Present at a local civic club:
Local civic groups make awesome partners in the push to end DV and spread awareness.  Team up with domestic violence advocates and your local shelter to organize a presentation. Talk to a civic group that you’re already a member of or one you believe would make a great partner. In addition, many people who organize the meetings are actively seeking out presenters. It is also a great resource for community members so they can learn about domestic violence and become actively engaged in a thoughtful conversation. Presenters can include trained professionals, volunteers that work at a shelter, domestic violence advocates, teachers who are knowledgeable about the issue, and more. For resources to help you get started on a presentation, see Making Community Presentations.

Sign a pledge: 
Creating a pledge is one of the easiest ways to create public awareness about an issue. Explaining the issue to people and having them sign a pledge stating that they support the anti- domestic violence movement, will also create public awareness; whatever it is, will give people ownership in this issue and make them feel more inspired and motivated to get involved while creating that public awareness. It is grassroots campaigns like this that really get the ball rolling.

Share materials to promote interest: Working again with domestic violence advocates and your local shelter, distribute domestic violence materials around the community. These materials include contact information for local shelters, how to obtain help if you are a victim of domestic violence, how you can help a friend or family member, and more. There are many places one can distribute materials such as community bulletin boards, churches, local stores, to people you know, schools, and many more. Be creative! Here are some related tools from the Community Tool Box (a free resource for supporting community work):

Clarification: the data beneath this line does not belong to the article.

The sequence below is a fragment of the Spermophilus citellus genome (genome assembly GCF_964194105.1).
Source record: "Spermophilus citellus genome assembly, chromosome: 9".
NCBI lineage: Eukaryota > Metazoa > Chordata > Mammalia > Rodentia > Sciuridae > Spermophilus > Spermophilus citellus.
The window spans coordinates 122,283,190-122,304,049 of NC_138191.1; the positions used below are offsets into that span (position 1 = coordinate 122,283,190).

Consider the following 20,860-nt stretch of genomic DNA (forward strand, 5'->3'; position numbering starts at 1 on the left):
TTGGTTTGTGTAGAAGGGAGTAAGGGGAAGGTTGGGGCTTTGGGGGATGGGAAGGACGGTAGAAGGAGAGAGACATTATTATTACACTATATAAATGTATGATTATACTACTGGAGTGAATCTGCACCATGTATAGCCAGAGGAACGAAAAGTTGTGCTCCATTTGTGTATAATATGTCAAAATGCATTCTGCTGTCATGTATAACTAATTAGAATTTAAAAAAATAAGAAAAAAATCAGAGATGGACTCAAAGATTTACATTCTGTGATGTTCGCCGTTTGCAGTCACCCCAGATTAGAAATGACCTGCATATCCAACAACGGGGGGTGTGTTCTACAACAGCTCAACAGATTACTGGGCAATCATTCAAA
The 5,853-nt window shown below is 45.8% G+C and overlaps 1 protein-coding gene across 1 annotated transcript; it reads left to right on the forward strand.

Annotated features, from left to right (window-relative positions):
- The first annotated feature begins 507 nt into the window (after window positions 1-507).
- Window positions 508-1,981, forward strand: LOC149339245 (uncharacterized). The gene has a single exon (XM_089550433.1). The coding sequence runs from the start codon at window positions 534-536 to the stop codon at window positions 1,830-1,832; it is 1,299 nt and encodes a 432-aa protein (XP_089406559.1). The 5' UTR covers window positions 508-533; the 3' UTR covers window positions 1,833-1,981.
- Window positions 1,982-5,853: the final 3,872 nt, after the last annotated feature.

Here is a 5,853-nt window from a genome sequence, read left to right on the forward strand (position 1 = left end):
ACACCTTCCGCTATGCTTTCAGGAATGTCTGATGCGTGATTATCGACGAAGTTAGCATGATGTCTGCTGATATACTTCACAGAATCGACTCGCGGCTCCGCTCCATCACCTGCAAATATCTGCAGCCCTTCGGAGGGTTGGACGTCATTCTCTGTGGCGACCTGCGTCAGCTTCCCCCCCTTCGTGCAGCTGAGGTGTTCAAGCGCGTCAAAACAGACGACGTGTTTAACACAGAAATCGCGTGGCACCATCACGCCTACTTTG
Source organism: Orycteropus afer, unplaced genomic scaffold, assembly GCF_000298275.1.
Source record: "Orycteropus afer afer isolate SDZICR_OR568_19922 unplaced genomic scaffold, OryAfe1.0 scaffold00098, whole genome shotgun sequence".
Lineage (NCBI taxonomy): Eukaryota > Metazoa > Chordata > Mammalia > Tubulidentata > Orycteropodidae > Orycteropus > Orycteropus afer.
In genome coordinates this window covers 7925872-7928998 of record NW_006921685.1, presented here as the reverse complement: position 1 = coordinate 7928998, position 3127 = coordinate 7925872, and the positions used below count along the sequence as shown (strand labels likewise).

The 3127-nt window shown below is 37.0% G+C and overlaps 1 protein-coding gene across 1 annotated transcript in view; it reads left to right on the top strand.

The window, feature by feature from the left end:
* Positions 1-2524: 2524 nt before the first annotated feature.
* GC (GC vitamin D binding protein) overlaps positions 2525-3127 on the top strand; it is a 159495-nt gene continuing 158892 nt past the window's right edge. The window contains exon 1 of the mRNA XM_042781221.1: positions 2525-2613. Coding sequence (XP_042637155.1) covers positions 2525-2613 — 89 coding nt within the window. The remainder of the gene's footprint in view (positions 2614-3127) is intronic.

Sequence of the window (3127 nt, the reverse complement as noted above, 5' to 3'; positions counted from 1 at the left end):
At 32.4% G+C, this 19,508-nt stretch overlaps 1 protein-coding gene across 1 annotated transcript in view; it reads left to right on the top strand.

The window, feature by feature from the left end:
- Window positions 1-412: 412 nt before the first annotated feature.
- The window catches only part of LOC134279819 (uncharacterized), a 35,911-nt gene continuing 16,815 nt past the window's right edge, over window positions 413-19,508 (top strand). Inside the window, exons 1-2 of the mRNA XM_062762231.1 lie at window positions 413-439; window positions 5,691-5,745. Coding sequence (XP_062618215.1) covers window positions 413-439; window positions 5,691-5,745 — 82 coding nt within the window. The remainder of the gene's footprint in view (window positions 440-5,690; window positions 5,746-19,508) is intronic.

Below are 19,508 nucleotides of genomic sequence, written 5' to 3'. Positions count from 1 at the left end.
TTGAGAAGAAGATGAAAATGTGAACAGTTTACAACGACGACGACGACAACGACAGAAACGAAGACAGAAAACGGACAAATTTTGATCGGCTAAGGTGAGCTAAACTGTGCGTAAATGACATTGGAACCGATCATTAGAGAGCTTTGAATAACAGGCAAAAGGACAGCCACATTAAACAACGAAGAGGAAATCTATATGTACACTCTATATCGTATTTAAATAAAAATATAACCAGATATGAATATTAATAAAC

Preparing Press Releases
Arranging News and Features Stories
Preparing Guest Columns and Editorials
Arranging a Press Conference
Creating Posters and Flyers
Creating Fact Sheets on Local Issues
Creating a Website
Using E-mail Lists
Involve Others:
Increasing Participation and Membership
Troubleshooting Guide: There is not enough community participation
Involving Key Influentials in the Initiative

 

Additional Resources:
Domestic Abuse Helpline Services  or their phone 1-888-7HELPLINE
National Coalition Against Domestic Violence  1.303.839.1852 or 1.303.839.1681 ßclick on “Resources” then “State Coalition”
Angela Rose
The National Center for Victims of Crime
National Online Resource Center on Violence Against Women
Domestic Violence Facts
Eleven Hundred Torches – Jana’s Call for Action
Developing a Plan for Getting Community Health and Development Issues on the Local Agenda